Comparing Google’s popular Chromecast versus Android TV may seem like a reasonably straightforward task. Both allow for a lot of the same functionality. At the same time, it’s far from clear-cut, namely on the basis of hardware. The Chromecast
from Google is a standalone piece of equipment. Android TV
, on the other hand, is an operating system itself reliant on different devices.
To complicate things further, both are Google products. Google acquired Android way back in 2005. While it remains distinct from the broader Google brand, more recently, there are growing ties between Android TV and the search giant’s Chromecast. So, which should you buy? To help you make that decision, here’s a closer look at the two offerings.
Google’s Chromecast is, in essence, a small dongle for streaming content on almost any TV
. Popular as a means of equipping older units with a degree of smart functionality, the Chromecast is now in its third generation. The device costs $35.
That said, a costlier addition to the range did arrive last year, equipped with a remote control, 4K support, and other benefits. Costing $49.99, it’s more on par with other, better-equipped digital media players.
Some have argued that the current entry-level Chromecast has largely failed to innovate in its latest, third-generation guise. Maybe, one could propose, that’s intentional to make the costlier $50 alternative a more attractive proposition. Let’s take a look at some of the pros and cons of the $35 device in question.
Google Chromecast Pros
- Affordable at just $35
- Easy to use
- Huge range of apps available
- Range of connectivity options
- Multi-purpose capacity
- Two-year warranty costs less than $5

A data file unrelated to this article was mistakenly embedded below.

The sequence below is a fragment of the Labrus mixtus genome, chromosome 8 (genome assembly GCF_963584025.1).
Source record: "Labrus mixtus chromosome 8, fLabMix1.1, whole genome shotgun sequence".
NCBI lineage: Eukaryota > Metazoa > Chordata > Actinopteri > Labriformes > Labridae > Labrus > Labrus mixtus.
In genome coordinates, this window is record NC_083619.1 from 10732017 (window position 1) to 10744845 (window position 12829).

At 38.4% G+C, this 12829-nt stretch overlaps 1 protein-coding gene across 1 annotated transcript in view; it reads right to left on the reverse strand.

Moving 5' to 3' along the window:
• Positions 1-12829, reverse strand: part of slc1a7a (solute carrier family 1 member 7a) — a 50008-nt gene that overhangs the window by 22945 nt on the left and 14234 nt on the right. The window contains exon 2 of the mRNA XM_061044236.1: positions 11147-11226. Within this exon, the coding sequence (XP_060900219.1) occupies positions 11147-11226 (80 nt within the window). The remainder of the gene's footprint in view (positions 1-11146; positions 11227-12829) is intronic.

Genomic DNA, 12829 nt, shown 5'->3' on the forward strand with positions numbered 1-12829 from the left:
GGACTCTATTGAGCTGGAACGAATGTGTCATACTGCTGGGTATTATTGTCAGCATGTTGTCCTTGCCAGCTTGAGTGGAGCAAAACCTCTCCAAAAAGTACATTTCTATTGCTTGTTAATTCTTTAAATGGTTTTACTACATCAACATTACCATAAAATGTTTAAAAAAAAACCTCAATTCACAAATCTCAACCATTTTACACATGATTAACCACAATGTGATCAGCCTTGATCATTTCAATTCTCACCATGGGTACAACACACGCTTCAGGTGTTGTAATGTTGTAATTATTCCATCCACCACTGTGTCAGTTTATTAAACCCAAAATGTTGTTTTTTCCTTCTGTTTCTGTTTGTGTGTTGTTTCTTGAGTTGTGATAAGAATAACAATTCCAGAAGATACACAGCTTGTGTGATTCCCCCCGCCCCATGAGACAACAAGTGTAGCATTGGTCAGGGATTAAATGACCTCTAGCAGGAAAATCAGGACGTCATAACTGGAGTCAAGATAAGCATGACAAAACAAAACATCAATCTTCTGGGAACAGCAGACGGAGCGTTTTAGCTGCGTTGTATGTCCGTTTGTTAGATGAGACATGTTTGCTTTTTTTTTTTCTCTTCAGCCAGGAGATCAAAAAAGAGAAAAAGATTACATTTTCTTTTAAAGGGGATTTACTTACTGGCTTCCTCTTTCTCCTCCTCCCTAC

- No remote with the standard Chromecast
- 1080p support only
- Starting to feel dated
- Now in the shadow of Google’s costly alternative
As you can see, Google’s Chromecast still has plenty going for it, particularly considering its low cost. Unfortunately, it’s also easy to see why someone may look elsewhere.
Unlike the Google Chromecast, Android TV isn’t a piece of equipment. Rather, it’s an operating system. With that, and strictly in terms of hardware, looking at Android TV from this perspective must also involve looking at suitable digital media players from various other brands. Currently, manufacturers including Nvidia, Xiaomi, TiVo, and Nokia all make media players designed for Android TV.
Furthermore, Android TV is also compatible with the latest incarnation of Chromecast. Moreover, the Chromecast with Google TV, as it’s known, runs Android TV by default.
With that now established, what does the actual Android TV operating system have to offer?
Android TV Pros
- Reasonable cross-compatibility
- Not reliant on hardware from a single brand
- Works very well in the shape of Chromecast with Google TV
- Growing number of apps available
- Support for most big streaming services
Android TV Cons
- Appropriate digital media players can be costly
- Can’t access content from all providers
- Uncertainty surrounding upcoming interface changes
Purely as an operating system, Android TV has much to offer.
In this instance, it’s fairly easy to reach a conclusion as far as Android TV versus Google Chromecast. The Google Chromecast stands out in its own right as a versatile and affordable streaming media device.
Meanwhile, Android TV is a rock-solid operating system. Compatible with a plethora of digital media players, it’s also the basis for the Chromecast’s costlier but still largely affordable sibling, the Chromecast with Google TV.
Accordingly, the Chromecast with Google TV offers both simplicity and affordability. On the other hand, the Android TV grants buyers a range of benefits, all while unconstrained by hardware. For those looking to get the best of both worlds, the Chromecast with Google TV is the obvious choice over the cheaper, entry-level, third-generation Chromecast dongle.
Alternatively, anyone wishing to steer away from both Android TV and Google’s Chromecast range more generally has at least two other options to consider. Chief among these right now are Apple TV and Roku Ultra. Two favorites of CNET as far as high-end streaming devices go, for those looking for something a little more affordable, there’s also the Amazon Fire TV Stick.
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